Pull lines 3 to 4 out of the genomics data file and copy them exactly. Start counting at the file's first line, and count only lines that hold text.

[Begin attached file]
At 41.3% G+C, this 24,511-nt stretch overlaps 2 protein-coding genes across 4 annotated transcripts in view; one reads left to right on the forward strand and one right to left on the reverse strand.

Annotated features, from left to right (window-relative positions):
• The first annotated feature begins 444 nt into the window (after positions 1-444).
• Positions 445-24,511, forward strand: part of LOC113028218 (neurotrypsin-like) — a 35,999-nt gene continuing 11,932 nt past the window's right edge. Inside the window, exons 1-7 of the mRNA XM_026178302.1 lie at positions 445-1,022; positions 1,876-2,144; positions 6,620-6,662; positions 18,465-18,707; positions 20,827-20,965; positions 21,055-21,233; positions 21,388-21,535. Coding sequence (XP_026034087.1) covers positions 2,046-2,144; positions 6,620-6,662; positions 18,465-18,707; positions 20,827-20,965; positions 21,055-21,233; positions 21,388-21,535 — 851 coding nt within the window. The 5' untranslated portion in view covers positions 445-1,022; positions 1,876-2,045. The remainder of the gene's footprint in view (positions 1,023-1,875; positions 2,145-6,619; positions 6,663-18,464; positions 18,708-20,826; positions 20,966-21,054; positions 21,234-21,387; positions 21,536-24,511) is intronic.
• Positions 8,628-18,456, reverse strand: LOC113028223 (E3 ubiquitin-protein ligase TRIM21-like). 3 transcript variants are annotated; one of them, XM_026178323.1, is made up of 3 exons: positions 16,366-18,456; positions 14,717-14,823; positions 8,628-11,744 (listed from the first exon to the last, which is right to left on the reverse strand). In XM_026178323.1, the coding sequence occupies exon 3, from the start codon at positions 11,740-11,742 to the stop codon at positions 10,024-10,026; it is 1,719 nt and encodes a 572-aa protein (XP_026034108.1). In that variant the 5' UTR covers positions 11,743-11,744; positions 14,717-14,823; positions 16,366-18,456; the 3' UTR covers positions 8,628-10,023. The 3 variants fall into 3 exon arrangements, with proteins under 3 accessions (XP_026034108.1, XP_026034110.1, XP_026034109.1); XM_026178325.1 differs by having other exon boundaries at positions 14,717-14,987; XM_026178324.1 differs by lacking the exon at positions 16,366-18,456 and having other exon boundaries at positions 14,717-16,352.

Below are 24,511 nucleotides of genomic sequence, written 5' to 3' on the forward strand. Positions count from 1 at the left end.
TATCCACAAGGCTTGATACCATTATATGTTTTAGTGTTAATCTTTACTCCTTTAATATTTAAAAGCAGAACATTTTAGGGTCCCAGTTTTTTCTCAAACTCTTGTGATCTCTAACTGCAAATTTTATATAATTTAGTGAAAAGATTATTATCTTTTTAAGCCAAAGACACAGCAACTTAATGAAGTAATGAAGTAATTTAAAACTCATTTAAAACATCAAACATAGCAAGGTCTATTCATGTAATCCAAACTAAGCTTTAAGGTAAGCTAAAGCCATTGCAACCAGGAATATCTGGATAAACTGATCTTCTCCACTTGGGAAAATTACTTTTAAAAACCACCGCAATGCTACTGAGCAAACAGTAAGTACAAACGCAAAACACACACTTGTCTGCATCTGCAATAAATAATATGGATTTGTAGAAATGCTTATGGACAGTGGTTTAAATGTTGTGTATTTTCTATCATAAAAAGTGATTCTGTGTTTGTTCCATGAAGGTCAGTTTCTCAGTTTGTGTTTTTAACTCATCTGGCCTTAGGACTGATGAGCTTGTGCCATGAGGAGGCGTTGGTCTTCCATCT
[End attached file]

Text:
• The first annotated feature begins 444 nt into the window (after positions 1-444).
• Positions 445-24,511, forward strand: part of LOC113028218 (neurotrypsin-like) — a 35,999-nt gene continuing 11,932 nt past the window's right edge. Inside the window, exons 1-7 of the mRNA XM_026178302.1 lie at positions 445-1,022; positions 1,876-2,144; positions 6,620-6,662; positions 18,465-18,707; positions 20,827-20,965; positions 21,055-21,233; positions 21,388-21,535. Coding sequence (XP_026034087.1) covers positions 2,046-2,144; positions 6,620-6,662; positions 18,465-18,707; positions 20,827-20,965; positions 21,055-21,233; positions 21,388-21,535 — 851 coding nt within the window. The 5' untranslated portion in view covers positions 445-1,022; positions 1,876-2,045. The remainder of the gene's footprint in view (positions 1,023-1,875; positions 2,145-6,619; positions 6,663-18,464; positions 18,708-20,826; positions 20,966-21,054; positions 21,234-21,387; positions 21,536-24,511) is intronic.